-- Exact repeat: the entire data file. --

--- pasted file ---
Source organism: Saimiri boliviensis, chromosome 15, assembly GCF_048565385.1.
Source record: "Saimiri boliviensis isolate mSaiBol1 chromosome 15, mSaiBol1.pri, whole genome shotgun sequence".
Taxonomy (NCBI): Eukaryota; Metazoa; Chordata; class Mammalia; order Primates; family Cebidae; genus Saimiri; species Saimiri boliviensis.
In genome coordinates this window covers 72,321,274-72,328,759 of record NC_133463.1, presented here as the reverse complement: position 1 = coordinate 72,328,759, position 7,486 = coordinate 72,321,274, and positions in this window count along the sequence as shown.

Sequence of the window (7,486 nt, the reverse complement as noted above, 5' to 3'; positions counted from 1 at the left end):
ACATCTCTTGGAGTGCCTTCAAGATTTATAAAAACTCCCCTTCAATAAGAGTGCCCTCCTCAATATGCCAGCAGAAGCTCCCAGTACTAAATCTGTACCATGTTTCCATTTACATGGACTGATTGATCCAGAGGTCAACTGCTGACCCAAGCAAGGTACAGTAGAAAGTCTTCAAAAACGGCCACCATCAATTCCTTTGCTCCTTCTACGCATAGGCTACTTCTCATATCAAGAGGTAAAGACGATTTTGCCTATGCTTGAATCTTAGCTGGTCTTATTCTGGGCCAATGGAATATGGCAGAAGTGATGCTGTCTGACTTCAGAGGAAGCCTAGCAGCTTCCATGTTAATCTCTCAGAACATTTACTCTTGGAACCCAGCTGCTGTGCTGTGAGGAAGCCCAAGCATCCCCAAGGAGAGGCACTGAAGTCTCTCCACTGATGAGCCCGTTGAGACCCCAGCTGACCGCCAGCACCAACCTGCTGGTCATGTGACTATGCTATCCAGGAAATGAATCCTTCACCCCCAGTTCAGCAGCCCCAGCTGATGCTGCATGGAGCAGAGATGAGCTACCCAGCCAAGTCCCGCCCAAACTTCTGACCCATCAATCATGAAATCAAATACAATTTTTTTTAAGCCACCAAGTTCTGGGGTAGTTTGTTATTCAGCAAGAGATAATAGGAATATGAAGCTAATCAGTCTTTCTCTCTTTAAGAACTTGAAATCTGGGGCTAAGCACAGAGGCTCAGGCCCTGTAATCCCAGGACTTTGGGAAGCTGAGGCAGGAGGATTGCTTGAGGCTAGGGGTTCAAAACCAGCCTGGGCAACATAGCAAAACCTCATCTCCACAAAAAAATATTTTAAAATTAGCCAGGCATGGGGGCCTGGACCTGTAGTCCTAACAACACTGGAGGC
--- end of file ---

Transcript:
Source organism: Saimiri boliviensis, chromosome 15, assembly GCF_048565385.1.
Source record: "Saimiri boliviensis isolate mSaiBol1 chromosome 15, mSaiBol1.pri, whole genome shotgun sequence".
Taxonomy (NCBI): Eukaryota; Metazoa; Chordata; class Mammalia; order Primates; family Cebidae; genus Saimiri; species Saimiri boliviensis.
In genome coordinates this window covers 72,321,274-72,328,759 of record NC_133463.1, presented here as the reverse complement: position 1 = coordinate 72,328,759, position 7,486 = coordinate 72,321,274, and positions in this window count along the sequence as shown.

Sequence of the window (7,486 nt, the reverse complement as noted above, 5' to 3'; positions counted from 1 at the left end):
ACATCTCTTGGAGTGCCTTCAAGATTTATAAAAACTCCCCTTCAATAAGAGTGCCCTCCTCAATATGCCAGCAGAAGCTCCCAGTACTAAATCTGTACCATGTTTCCATTTACATGGACTGATTGATCCAGAGGTCAACTGCTGACCCAAGCAAGGTACAGTAGAAAGTCTTCAAAAACGGCCACCATCAATTCCTTTGCTCCTTCTACGCATAGGCTACTTCTCATATCAAGAGGTAAAGACGATTTTGCCTATGCTTGAATCTTAGCTGGTCTTATTCTGGGCCAATGGAATATGGCAGAAGTGATGCTGTCTGACTTCAGAGGAAGCCTAGCAGCTTCCATGTTAATCTCTCAGAACATTTACTCTTGGAACCCAGCTGCTGTGCTGTGAGGAAGCCCAAGCATCCCCAAGGAGAGGCACTGAAGTCTCTCCACTGATGAGCCCGTTGAGACCCCAGCTGACCGCCAGCACCAACCTGCTGGTCATGTGACTATGCTATCCAGGAAATGAATCCTTCACCCCCAGTTCAGCAGCCCCAGCTGATGCTGCATGGAGCAGAGATGAGCTACCCAGCCAAGTCCCGCCCAAACTTCTGACCCATCAATCATGAAATCAAATACAATTTTTTTTAAGCCACCAAGTTCTGGGGTAGTTTGTTATTCAGCAAGAGATAATAGGAATATGAAGCTAATCAGTCTTTCTCTCTTTAAGAACTTGAAATCTGGGGCTAAGCACAGAGGCTCAGGCCCTGTAATCCCAGGACTTTGGGAAGCTGAGGCAGGAGGATTGCTTGAGGCTAGGGGTTCAAAACCAGCCTGGGCAACATAGCAAAACCTCATCTCCACAAAAAAATATTTTAAAATTAGCCAGGCATGGGGGCCTGGACCTGTAGTCCTAACAACACTGGAGGC